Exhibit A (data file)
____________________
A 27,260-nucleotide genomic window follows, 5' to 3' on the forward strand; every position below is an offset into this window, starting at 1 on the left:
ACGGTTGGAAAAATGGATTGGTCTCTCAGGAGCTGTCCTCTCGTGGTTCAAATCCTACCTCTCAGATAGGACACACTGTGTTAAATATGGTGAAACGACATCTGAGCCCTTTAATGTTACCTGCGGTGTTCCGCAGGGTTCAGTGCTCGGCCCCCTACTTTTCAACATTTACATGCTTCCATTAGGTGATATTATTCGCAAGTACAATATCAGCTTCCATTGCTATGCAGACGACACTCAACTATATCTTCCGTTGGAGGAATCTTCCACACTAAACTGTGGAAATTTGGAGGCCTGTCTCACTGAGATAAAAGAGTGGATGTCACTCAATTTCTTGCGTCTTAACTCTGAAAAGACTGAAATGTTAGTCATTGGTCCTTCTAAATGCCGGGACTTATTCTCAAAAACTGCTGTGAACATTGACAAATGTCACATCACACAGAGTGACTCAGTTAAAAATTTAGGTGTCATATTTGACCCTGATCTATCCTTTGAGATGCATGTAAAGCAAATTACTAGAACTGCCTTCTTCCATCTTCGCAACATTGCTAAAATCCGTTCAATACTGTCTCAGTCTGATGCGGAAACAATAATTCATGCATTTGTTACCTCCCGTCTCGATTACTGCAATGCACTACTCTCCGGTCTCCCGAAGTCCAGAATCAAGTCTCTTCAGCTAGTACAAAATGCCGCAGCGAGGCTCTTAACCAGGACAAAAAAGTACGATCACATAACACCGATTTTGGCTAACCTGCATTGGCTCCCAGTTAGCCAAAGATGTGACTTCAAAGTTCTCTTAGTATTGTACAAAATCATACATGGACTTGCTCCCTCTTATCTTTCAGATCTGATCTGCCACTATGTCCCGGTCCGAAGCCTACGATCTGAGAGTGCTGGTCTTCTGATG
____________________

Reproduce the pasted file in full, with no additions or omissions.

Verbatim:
A 27,260-nucleotide genomic window follows, 5' to 3' on the forward strand; every position below is an offset into this window, starting at 1 on the left:
ACGGTTGGAAAAATGGATTGGTCTCTCAGGAGCTGTCCTCTCGTGGTTCAAATCCTACCTCTCAGATAGGACACACTGTGTTAAATATGGTGAAACGACATCTGAGCCCTTTAATGTTACCTGCGGTGTTCCGCAGGGTTCAGTGCTCGGCCCCCTACTTTTCAACATTTACATGCTTCCATTAGGTGATATTATTCGCAAGTACAATATCAGCTTCCATTGCTATGCAGACGACACTCAACTATATCTTCCGTTGGAGGAATCTTCCACACTAAACTGTGGAAATTTGGAGGCCTGTCTCACTGAGATAAAAGAGTGGATGTCACTCAATTTCTTGCGTCTTAACTCTGAAAAGACTGAAATGTTAGTCATTGGTCCTTCTAAATGCCGGGACTTATTCTCAAAAACTGCTGTGAACATTGACAAATGTCACATCACACAGAGTGACTCAGTTAAAAATTTAGGTGTCATATTTGACCCTGATCTATCCTTTGAGATGCATGTAAAGCAAATTACTAGAACTGCCTTCTTCCATCTTCGCAACATTGCTAAAATCCGTTCAATACTGTCTCAGTCTGATGCGGAAACAATAATTCATGCATTTGTTACCTCCCGTCTCGATTACTGCAATGCACTACTCTCCGGTCTCCCGAAGTCCAGAATCAAGTCTCTTCAGCTAGTACAAAATGCCGCAGCGAGGCTCTTAACCAGGACAAAAAAGTACGATCACATAACACCGATTTTGGCTAACCTGCATTGGCTCCCAGTTAGCCAAAGATGTGACTTCAAAGTTCTCTTAGTATTGTACAAAATCATACATGGACTTGCTCCCTCTTATCTTTCAGATCTGATCTGCCACTATGTCCCGGTCCGAAGCCTACGATCTGAGAGTGCTGGTCTTCTGATG